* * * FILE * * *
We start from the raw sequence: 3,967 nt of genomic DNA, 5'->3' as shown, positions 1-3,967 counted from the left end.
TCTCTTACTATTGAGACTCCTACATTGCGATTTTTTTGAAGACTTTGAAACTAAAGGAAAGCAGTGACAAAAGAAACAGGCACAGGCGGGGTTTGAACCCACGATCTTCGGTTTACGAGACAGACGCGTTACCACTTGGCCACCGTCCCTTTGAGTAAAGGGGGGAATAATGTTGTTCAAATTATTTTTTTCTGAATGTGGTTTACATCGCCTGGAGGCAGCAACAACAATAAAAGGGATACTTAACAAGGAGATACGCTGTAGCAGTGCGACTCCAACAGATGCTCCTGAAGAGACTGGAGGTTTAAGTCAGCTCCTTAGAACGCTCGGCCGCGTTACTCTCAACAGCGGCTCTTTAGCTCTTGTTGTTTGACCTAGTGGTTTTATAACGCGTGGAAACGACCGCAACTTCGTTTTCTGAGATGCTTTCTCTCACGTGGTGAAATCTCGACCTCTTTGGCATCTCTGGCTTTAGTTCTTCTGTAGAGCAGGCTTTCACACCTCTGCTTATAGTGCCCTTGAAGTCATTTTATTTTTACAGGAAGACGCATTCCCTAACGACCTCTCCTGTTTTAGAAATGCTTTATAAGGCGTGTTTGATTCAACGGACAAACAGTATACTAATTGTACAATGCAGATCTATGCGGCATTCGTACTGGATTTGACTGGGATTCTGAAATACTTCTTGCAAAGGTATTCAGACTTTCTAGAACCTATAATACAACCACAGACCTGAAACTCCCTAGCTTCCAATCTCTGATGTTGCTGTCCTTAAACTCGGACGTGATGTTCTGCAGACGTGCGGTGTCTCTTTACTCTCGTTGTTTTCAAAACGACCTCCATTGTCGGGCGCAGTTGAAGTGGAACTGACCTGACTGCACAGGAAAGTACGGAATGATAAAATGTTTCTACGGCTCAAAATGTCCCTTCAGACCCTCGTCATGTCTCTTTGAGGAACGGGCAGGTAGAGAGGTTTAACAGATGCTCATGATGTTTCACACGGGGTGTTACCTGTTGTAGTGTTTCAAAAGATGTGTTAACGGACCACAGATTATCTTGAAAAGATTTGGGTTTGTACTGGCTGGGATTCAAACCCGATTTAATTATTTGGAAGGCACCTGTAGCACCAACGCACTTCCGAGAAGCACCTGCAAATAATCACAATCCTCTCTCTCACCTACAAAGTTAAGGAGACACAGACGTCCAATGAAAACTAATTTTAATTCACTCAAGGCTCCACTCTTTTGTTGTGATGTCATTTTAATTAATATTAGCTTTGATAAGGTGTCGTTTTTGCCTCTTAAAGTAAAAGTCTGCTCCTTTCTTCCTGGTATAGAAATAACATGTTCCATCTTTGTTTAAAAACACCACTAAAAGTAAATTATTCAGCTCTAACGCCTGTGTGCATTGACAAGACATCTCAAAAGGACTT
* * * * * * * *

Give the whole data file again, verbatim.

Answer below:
We start from the raw sequence: 3,967 nt of genomic DNA, 5'->3' as shown, positions 1-3,967 counted from the left end.
TCTCTTACTATTGAGACTCCTACATTGCGATTTTTTTGAAGACTTTGAAACTAAAGGAAAGCAGTGACAAAAGAAACAGGCACAGGCGGGGTTTGAACCCACGATCTTCGGTTTACGAGACAGACGCGTTACCACTTGGCCACCGTCCCTTTGAGTAAAGGGGGGAATAATGTTGTTCAAATTATTTTTTTCTGAATGTGGTTTACATCGCCTGGAGGCAGCAACAACAATAAAAGGGATACTTAACAAGGAGATACGCTGTAGCAGTGCGACTCCAACAGATGCTCCTGAAGAGACTGGAGGTTTAAGTCAGCTCCTTAGAACGCTCGGCCGCGTTACTCTCAACAGCGGCTCTTTAGCTCTTGTTGTTTGACCTAGTGGTTTTATAACGCGTGGAAACGACCGCAACTTCGTTTTCTGAGATGCTTTCTCTCACGTGGTGAAATCTCGACCTCTTTGGCATCTCTGGCTTTAGTTCTTCTGTAGAGCAGGCTTTCACACCTCTGCTTATAGTGCCCTTGAAGTCATTTTATTTTTACAGGAAGACGCATTCCCTAACGACCTCTCCTGTTTTAGAAATGCTTTATAAGGCGTGTTTGATTCAACGGACAAACAGTATACTAATTGTACAATGCAGATCTATGCGGCATTCGTACTGGATTTGACTGGGATTCTGAAATACTTCTTGCAAAGGTATTCAGACTTTCTAGAACCTATAATACAACCACAGACCTGAAACTCCCTAGCTTCCAATCTCTGATGTTGCTGTCCTTAAACTCGGACGTGATGTTCTGCAGACGTGCGGTGTCTCTTTACTCTCGTTGTTTTCAAAACGACCTCCATTGTCGGGCGCAGTTGAAGTGGAACTGACCTGACTGCACAGGAAAGTACGGAATGATAAAATGTTTCTACGGCTCAAAATGTCCCTTCAGACCCTCGTCATGTCTCTTTGAGGAACGGGCAGGTAGAGAGGTTTAACAGATGCTCATGATGTTTCACACGGGGTGTTACCTGTTGTAGTGTTTCAAAAGATGTGTTAACGGACCACAGATTATCTTGAAAAGATTTGGGTTTGTACTGGCTGGGATTCAAACCCGATTTAATTATTTGGAAGGCACCTGTAGCACCAACGCACTTCCGAGAAGCACCTGCAAATAATCACAATCCTCTCTCTCACCTACAAAGTTAAGGAGACACAGACGTCCAATGAAAACTAATTTTAATTCACTCAAGGCTCCACTCTTTTGTTGTGATGTCATTTTAATTAATATTAGCTTTGATAAGGTGTCGTTTTTGCCTCTTAAAGTAAAAGTCTGCTCCTTTCTTCCTGGTATAGAAATAACATGTTCCATCTTTGTTTAAAAACACCACTAAAAGTAAATTATTCAGCTCTAACGCCTGTGTGCATTGACAAGACATCTCAAAAGGACTT